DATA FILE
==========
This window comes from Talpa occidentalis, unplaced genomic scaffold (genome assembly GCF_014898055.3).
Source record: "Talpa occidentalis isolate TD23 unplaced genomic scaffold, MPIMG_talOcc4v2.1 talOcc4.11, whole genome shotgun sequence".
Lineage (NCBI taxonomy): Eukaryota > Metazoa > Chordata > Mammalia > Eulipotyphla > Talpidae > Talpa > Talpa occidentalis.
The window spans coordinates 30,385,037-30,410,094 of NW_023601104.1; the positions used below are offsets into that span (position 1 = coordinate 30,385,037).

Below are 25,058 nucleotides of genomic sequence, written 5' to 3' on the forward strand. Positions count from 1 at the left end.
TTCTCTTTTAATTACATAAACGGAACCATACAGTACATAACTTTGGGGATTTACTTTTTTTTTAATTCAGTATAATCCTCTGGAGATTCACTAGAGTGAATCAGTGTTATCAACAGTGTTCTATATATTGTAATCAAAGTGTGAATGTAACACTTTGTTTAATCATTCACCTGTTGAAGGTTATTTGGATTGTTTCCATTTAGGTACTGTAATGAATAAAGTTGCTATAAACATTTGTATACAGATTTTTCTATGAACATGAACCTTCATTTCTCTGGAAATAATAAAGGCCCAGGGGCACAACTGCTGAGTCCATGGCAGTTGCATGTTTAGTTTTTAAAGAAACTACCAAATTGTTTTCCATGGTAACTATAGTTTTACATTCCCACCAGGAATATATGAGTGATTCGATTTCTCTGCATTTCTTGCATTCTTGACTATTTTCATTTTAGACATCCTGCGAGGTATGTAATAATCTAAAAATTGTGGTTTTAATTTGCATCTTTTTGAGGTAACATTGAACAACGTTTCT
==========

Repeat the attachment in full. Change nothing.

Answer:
This window comes from Talpa occidentalis, unplaced genomic scaffold (genome assembly GCF_014898055.3).
Source record: "Talpa occidentalis isolate TD23 unplaced genomic scaffold, MPIMG_talOcc4v2.1 talOcc4.11, whole genome shotgun sequence".
Lineage (NCBI taxonomy): Eukaryota > Metazoa > Chordata > Mammalia > Eulipotyphla > Talpidae > Talpa > Talpa occidentalis.
The window spans coordinates 30,385,037-30,410,094 of NW_023601104.1; the positions used below are offsets into that span (position 1 = coordinate 30,385,037).

Below are 25,058 nucleotides of genomic sequence, written 5' to 3' on the forward strand. Positions count from 1 at the left end.
TTCTCTTTTAATTACATAAACGGAACCATACAGTACATAACTTTGGGGATTTACTTTTTTTTTAATTCAGTATAATCCTCTGGAGATTCACTAGAGTGAATCAGTGTTATCAACAGTGTTCTATATATTGTAATCAAAGTGTGAATGTAACACTTTGTTTAATCATTCACCTGTTGAAGGTTATTTGGATTGTTTCCATTTAGGTACTGTAATGAATAAAGTTGCTATAAACATTTGTATACAGATTTTTCTATGAACATGAACCTTCATTTCTCTGGAAATAATAAAGGCCCAGGGGCACAACTGCTGAGTCCATGGCAGTTGCATGTTTAGTTTTTAAAGAAACTACCAAATTGTTTTCCATGGTAACTATAGTTTTACATTCCCACCAGGAATATATGAGTGATTCGATTTCTCTGCATTTCTTGCATTCTTGACTATTTTCATTTTAGACATCCTGCGAGGTATGTAATAATCTAAAAATTGTGGTTTTAATTTGCATCTTTTTGAGGTAACATTGAACAACGTTTCT